You may have heard the phrase, “the eyes are the window to your soul”. But have you ever thought that your mouth could be the window to your overall health?
Health experts and researchers have discovered a direct relationship between your dental health and systemic diseases. As many health complications start with oral symptoms, the state of your mouth could reveal problems with your heart, blood flow, or digestion. Since you’re likely to visit your doctor only when you feel ill, your dentist may be the first health professional who can spot and diagnose the following conditions in their earliest stages.
1. Cardiovascular Disease
Chronic low-grade inflammation appears in every stage of atherosclerosis, the process in which plaque builds up in the arteries. Although researchers have yet to determine whether inflammation is the cause or the symptom, inflammation sets the stage for heart attacks, strokes, and vascular dementia. Your gums contain plenty of blood vessels, and in theory, any swelling and inflammation in the gums could indicate inflammation elsewhere in the body. Additionally, if you have gum disease, the bacteria in your gums could travel to your heart via those tiny blood vessels and contribute to the formation of clots and arterial plaque buildup. If your dentist spots periodontitis or gingivitis during your next checkup, you just may want to schedule an appointment with your doctor regarding your heart health.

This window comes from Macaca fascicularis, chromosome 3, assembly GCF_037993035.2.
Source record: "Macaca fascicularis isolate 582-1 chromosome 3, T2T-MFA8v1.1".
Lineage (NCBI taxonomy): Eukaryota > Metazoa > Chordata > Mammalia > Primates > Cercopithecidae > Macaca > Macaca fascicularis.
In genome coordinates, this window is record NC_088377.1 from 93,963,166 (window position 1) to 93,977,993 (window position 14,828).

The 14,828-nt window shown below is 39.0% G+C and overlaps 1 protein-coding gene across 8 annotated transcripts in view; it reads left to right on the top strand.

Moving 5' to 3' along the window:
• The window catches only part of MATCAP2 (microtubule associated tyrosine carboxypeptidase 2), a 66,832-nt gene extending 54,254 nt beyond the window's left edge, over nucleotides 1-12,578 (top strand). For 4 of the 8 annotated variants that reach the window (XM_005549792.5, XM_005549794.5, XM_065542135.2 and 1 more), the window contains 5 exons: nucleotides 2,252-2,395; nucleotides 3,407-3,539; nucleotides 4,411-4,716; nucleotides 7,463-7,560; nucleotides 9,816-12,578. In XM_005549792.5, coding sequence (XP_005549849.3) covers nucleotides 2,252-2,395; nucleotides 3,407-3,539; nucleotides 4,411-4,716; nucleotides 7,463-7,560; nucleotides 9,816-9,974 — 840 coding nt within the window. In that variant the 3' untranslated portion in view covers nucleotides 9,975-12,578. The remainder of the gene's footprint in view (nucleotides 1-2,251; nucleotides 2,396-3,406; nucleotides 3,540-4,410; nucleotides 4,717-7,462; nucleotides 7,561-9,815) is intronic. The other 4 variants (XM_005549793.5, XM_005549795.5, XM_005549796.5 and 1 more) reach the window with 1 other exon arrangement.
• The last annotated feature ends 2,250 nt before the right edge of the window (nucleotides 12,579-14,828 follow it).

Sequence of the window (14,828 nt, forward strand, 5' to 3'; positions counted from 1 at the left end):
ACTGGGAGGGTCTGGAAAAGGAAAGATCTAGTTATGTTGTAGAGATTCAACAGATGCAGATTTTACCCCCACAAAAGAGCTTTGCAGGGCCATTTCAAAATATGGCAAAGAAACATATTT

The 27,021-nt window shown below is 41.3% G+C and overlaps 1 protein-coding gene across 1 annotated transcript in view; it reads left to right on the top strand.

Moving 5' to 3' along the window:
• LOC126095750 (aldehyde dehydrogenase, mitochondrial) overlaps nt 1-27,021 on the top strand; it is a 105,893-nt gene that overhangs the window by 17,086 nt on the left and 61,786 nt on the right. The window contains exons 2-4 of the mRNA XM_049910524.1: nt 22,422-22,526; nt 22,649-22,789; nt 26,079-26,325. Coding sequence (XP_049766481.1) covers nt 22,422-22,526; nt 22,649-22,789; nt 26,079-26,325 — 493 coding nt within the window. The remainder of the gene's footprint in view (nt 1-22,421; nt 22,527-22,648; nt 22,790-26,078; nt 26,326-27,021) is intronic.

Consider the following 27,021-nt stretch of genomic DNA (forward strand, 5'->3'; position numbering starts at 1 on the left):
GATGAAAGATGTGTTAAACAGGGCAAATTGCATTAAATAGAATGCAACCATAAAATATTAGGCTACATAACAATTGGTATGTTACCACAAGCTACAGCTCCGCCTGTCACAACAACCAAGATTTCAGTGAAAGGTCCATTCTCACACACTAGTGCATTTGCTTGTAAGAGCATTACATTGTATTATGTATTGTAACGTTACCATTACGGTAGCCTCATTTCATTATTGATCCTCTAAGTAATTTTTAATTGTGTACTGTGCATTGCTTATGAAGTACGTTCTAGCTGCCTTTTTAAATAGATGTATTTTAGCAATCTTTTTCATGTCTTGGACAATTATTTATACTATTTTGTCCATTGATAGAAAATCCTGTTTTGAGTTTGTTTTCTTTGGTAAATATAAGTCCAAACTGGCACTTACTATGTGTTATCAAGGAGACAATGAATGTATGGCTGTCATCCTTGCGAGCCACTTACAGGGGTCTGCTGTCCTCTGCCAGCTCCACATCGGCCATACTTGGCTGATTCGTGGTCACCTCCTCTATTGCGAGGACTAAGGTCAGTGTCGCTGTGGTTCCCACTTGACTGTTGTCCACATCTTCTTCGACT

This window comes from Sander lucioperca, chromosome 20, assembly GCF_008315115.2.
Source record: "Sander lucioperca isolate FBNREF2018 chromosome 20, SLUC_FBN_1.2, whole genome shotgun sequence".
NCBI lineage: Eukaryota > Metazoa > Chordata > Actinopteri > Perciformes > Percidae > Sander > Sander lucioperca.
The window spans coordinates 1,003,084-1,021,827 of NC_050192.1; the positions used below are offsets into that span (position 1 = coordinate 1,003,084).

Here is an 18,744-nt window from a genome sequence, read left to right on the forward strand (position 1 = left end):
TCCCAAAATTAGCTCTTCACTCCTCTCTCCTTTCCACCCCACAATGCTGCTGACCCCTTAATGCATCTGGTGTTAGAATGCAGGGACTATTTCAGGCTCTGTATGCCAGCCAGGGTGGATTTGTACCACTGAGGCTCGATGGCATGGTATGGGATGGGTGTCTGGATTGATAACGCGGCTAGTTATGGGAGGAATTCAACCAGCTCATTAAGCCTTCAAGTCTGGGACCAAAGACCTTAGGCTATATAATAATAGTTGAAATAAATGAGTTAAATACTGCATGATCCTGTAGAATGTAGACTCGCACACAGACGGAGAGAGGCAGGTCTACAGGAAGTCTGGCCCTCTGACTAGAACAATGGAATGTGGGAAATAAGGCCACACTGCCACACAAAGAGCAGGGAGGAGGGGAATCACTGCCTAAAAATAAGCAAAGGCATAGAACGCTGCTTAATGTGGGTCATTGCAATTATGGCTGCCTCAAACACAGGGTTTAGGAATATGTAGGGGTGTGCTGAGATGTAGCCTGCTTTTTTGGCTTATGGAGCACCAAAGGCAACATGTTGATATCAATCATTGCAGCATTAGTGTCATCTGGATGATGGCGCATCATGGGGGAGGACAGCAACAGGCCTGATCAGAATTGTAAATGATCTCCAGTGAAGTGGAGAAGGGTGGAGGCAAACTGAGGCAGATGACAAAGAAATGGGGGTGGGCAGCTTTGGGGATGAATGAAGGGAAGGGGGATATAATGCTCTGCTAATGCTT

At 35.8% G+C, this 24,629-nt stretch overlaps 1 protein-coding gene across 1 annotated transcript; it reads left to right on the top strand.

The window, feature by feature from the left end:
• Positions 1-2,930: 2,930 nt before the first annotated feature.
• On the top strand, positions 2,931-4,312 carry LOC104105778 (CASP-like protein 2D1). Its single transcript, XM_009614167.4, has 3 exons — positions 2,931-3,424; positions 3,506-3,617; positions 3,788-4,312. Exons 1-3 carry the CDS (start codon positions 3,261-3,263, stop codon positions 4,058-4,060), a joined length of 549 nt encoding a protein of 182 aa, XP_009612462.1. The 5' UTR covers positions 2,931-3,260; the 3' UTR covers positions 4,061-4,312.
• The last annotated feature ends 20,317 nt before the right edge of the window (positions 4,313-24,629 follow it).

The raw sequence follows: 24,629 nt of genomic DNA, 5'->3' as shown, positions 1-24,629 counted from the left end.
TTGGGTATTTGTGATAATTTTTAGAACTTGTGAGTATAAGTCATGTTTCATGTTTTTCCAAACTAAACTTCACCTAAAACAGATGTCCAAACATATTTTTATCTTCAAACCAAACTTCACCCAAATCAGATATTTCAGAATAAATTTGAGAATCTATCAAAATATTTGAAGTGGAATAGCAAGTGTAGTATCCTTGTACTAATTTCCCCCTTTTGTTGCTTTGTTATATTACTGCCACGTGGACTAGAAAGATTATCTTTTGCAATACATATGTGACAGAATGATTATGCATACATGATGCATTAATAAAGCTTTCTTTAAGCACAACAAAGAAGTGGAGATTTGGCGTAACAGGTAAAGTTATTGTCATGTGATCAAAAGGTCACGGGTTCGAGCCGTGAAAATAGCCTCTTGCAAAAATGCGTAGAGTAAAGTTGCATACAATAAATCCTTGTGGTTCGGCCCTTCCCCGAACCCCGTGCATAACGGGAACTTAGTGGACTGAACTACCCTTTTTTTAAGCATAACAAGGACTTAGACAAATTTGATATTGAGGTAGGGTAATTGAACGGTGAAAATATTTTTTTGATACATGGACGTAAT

Diabetes directly affects blood sugar levels as well as inhibits the body’s ability to fight infection. Over time, diabetes also causes blood vessels to thicken, resulting in poor blood flow. Your mouth houses countless bacteria that thrive on sugar. When left unchecked, diabetes results in high sugar levels throughout the body, including the mouth. The more sugar available to oral bacteria, the more acid the bacteria produce. This acid not only eats away at your enamel but also increases your risk for periodontal disease. In fact, studies show that those with diabetes tend to suffer from gum disease more severely and more frequently than those who have their blood sugar levels in check.
Furthermore, when your body can’t produce enough insulin, your body starts to burn fat instead of sugar. The fat burning process results in ketone production,and excessive ketone levels can contribute to a sweet or fruity odor on your breath. If your dentist sees a combination of periodontitis and bad breath, he or she may recommend that you visit your doctor for a fasting glucose test.
3. Gastroesophageal Reflux Disease
Gastroesophageal reflux disease, or GERD, causes stomach acid to back up into the esophagus. In some cases, the acid buildup may flow intothe back of the mouth. Your saliva and mouth tend to maintain a steady, neutral pH level between 6.75 and 7.25. These pH levels allow bacteria to remain in check while keeping your tooth enamel in good shape. However, when your pH levels dip below 5.5, the enamel starts to de-mineralize, leaving your teeth vulnerable to decay and infection. In general, stomach acid has a pH level of 2.0. When stomach acid escapes the esophagus and travels to the mouth, the acidic exposure can trigger significant chemical erosion. If your dentist discovers severe enamel damage to your molars and throat, you should talk to your doctor about managing your heartburn and testing for GERD.
Don’t Skip Your Next Dental Appointment
Although your dentist might not be able to provide the same care as your doctor, he or she can work in conjunction with your health care provider to ensure you enjoy maximum oral and overall physical health. To catch problems early, however, you need to visit your dentist on a bi-annual basis. If you haven’t had a checkup for years, don’t wait to schedule your next appointment.